Summer Reading: Macro-nutrients, Get Moving, Don’t Fear Meat

Summer Reading: Macro-nutrients, Get Moving, Don’t Fear Meat


I’ve been negligent, dear readers, in reaching out, but I did my summer reading! Here are three informative and short articles from the summer of 2019 that are worth reading. Enjoy – and learn!


First, a summary of macro-nutrient (protein, fat, carbohydrate) ratios – can there be a “best” when we are all different and have different conditions and goals? Chris Kresser is a respected clinician who sees many chronic disorders, including obesity and diabetes and is one of my go-to health experts. He’s written extensively about Paleo and Low Carb High Fat (LCHF) styles, but fully acknowledges that we need our own personal approaches. How to Calculate Macronutrient Ratios that Work for You is an informative and readable summary.  Takeaways include:

  • No matter what approach, quality of food is the key. Highly processed “foods” – including flour, refined sugar, and industrial seed oils like vegetable and corn oil - are not high quality.

  • Most of us can benefit from a low carb approach (vs. the Standard American Diet, or SAD), but are any carbs OK? Kresser argues that cellular carbs are fine and that we should avoid acellular carbs. Carbs exist naturally inside fiber-walled living cells. Acellular carbs are removed from living cells and their fiber: refined grains (yes, that’s bread and most cereals – even those weekend bagels!) and sugar are again chief culprits. Examples of cellular carbs: cruciferous vegetables like broccoli and cauliflower, sweet potatoes, and whole fruits.

  • Be reasonable about fats and proteins

Kresser gives recommendations about macronutrient ratios for 16 specific conditions and life stages, including general health, Type 2 diabetes, cardiovascular disease, weight loss, mood disorders, pregnancy and lactation, athletes, childhood, intestinal troubles, and cancer.


Next, a topic near and dear to my age group: how to live longer in health. We know that exercise and movement are key, but how and how much? Perhaps the sedentary among us would be convinced to move more if presented with evidence that you don’t have to join a gym or do CrossFit to gain real benefits from moving around. Many studies in this area have been faulty, but a new, rigorous meta-analysis shows that even light, gentle activity such as “moseying, housecleaning, cooking, or gardening” can reduce one’s chances of dying prematurely. Here’s a good article by Gretchen Reynolds published recently in the New York Times: For a Longer Life, Get Moving. The article focuses on simply living longer, but more movement also enhances a longer health span.

Third, it is always the season to scare people away from red meat. Over the last 50 years or so, red meat has been accused of causing much cardiovascular disease and cancer. Here’s Chris Kresser again on the annual red meat scare, this time concentrating on cancer. There are studies that show correlations, but they are necessarily “observational” and cannot show causality. Kresser writes “For example, most Americans that eat red meat eat it with a huge bun made of white flour, with a serving or more of other refined carbohydrates (chips, fries, soda) cooked in rancid, industrially processed vegetable or seed oils. How do we know that it’s the red meat—and not these other foods—that is causing the increase in cancer?”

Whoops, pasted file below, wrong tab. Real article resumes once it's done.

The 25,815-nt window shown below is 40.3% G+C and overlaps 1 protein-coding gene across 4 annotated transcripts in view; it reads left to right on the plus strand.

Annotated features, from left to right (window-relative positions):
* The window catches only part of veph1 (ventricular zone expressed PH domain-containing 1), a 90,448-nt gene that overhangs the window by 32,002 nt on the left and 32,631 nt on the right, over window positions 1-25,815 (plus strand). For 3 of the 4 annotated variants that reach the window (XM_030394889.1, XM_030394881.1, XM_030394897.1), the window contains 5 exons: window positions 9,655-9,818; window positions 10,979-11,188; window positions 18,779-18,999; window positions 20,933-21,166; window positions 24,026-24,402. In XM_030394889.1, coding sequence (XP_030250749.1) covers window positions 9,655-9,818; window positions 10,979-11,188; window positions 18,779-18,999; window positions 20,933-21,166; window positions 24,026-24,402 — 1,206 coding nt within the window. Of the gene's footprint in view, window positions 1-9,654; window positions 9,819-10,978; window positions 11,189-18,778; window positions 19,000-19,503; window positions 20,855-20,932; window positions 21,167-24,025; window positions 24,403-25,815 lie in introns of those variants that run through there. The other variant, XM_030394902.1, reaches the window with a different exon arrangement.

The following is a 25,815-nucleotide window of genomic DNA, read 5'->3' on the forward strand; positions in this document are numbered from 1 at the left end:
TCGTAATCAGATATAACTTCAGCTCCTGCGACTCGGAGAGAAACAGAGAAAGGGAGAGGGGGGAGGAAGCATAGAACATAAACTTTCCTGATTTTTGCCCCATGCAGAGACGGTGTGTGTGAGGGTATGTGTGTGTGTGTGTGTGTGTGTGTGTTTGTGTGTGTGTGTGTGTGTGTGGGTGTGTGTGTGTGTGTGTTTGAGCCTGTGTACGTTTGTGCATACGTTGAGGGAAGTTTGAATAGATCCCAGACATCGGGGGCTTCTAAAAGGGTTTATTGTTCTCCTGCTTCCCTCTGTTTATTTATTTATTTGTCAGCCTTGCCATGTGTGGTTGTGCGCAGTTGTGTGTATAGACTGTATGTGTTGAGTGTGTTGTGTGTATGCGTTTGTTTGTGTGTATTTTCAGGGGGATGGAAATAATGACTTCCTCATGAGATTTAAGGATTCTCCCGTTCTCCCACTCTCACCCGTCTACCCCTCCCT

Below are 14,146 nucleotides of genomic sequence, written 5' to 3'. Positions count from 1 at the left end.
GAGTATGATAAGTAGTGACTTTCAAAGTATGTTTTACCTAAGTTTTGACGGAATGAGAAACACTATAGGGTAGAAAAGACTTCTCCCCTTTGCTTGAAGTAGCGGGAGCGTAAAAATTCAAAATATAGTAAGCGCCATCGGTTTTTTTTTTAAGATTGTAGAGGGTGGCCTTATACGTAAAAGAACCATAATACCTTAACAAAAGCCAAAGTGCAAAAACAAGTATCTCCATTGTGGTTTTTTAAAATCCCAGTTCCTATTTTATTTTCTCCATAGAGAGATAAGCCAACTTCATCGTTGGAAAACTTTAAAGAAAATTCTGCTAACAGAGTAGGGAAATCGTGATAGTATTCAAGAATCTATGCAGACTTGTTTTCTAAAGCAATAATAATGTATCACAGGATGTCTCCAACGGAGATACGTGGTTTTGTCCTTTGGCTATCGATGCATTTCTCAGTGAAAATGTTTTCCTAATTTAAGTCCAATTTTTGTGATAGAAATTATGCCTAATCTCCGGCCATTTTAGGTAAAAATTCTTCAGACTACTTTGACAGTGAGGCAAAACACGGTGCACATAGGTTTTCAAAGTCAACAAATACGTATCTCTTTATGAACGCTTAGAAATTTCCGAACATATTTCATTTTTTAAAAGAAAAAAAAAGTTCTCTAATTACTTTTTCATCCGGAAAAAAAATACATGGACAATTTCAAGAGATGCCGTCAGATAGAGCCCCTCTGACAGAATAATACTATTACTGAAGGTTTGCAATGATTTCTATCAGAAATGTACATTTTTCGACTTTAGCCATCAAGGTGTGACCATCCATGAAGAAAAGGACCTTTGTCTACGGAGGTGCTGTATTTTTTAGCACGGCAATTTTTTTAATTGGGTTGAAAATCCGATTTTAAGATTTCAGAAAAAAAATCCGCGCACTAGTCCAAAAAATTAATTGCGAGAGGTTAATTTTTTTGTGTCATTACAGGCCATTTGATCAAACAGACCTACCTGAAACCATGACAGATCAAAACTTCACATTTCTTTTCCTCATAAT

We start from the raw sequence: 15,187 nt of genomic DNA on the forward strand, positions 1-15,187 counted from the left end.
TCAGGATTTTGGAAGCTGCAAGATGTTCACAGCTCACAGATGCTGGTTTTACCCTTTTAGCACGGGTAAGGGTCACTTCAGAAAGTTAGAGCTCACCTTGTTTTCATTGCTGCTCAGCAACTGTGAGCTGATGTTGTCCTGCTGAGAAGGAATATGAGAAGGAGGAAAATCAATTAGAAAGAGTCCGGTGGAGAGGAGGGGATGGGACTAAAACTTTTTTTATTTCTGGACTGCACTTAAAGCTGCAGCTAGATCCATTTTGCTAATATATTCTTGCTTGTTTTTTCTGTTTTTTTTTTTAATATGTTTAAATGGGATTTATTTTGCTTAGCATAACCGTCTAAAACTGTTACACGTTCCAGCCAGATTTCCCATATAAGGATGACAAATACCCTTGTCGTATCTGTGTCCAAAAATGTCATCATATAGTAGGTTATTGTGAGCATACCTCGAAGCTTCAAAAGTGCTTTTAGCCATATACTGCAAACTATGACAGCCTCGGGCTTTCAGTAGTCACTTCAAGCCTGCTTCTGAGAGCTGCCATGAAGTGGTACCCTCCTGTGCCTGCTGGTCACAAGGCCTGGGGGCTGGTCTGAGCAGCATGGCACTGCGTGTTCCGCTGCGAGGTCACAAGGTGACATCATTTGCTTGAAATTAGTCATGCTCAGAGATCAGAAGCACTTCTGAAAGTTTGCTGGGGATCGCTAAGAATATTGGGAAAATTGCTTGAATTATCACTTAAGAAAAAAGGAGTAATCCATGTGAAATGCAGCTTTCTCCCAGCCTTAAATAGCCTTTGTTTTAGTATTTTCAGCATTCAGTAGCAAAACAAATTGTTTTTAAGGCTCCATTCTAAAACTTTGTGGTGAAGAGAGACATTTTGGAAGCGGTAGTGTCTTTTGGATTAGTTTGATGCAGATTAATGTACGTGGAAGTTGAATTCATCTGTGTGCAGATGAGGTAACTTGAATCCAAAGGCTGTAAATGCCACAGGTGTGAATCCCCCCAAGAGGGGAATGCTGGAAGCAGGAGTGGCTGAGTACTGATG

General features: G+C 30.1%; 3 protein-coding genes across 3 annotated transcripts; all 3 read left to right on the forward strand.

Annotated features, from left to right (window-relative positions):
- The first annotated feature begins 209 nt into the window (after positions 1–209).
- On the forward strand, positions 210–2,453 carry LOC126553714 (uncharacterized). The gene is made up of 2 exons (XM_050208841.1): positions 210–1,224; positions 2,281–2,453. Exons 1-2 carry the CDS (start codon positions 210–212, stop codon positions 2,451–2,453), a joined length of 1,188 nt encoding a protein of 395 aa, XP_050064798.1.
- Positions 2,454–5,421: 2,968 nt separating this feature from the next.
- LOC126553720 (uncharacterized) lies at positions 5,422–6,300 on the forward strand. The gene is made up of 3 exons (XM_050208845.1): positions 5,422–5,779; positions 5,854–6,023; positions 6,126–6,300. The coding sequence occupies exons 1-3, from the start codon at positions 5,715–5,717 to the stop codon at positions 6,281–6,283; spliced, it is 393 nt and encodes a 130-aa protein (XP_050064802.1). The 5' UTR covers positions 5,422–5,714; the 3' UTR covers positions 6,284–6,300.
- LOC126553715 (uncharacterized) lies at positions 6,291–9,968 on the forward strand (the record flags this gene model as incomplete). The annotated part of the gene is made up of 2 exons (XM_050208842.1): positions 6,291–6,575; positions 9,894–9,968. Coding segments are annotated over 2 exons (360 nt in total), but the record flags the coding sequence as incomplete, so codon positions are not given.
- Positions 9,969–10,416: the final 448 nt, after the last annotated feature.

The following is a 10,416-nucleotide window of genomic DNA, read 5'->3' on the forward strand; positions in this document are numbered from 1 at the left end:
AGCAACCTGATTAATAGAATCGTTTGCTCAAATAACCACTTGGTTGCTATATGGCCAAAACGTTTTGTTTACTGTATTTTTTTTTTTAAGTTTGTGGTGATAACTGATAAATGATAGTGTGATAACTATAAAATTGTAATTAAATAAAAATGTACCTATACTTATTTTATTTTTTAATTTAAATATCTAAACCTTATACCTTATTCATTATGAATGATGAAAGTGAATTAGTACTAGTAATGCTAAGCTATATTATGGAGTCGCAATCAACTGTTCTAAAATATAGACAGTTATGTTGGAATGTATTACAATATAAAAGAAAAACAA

A tidbit from the article about processed meat: “Even if you ignore everything I’ve written in this article and accept the WHO (World Health Organization) report at face value, just how much would your risk of cancer increase if you eat cured and processed meats? About three extra cases of bowel cancer per 100,000 adults. That means you have about a 1 in 33,000 chance of developing bowel cancer from eating cured and processed meats.”

We all make up our own minds, but I’m sticking with grass-fed beef and the occasional bacon.

My health decisions are informed by modern science and by how we evolved, or “ancestral health.” I’ve often wondered how we evolved over millions of years eating meat, and suddenly it’s unhealthy? For a good discussion about this, read the beginning of Should dietary guidelines recommend low red meat intake? Of interest: a chief health challenges for vegans is the lack of highly bio-available B12 from plants. It seems we humans lost our ability to support an intestinal biome that makes B12 about 1.5 million years ago, so it became essential to ingest it from animal sources. But other primates exist on plants, right? Turns out their microbiomes continue to make B12, among other major intestinal differences.

Grass and cows.jpg

I’ll offer some thoughts about the very real environmental and ethical considerations in a later post but focus on nutrition here. If you’d like to dig further into environmental sustainability and nutrition from animals now, you might start with a very controversial article entitled Food in the Anthropocene: the EAT–Lancet Commission on healthy diets from sustainable food systems, published in the British journal The Lancet in January 2019, written by 37 authors after 3 years of study, recommending a diet that would purportedly reduce worldwide meat consumption of 90%.  Then read this immediate rebuttal on the nutritional value of the diet by Zoe Harcombe, Ph.D. In March, the World Health Organization dropped its endorsement of the Commission’s diet; it seems a “one-size fits all” approach to nutrition for all 7 billion of us is quite problematic.

And now, back to school!

Uh-oh – Better Stop Eating Eggs Again – or, Fake News!

Uh-oh – Better Stop Eating Eggs Again – or, Fake News!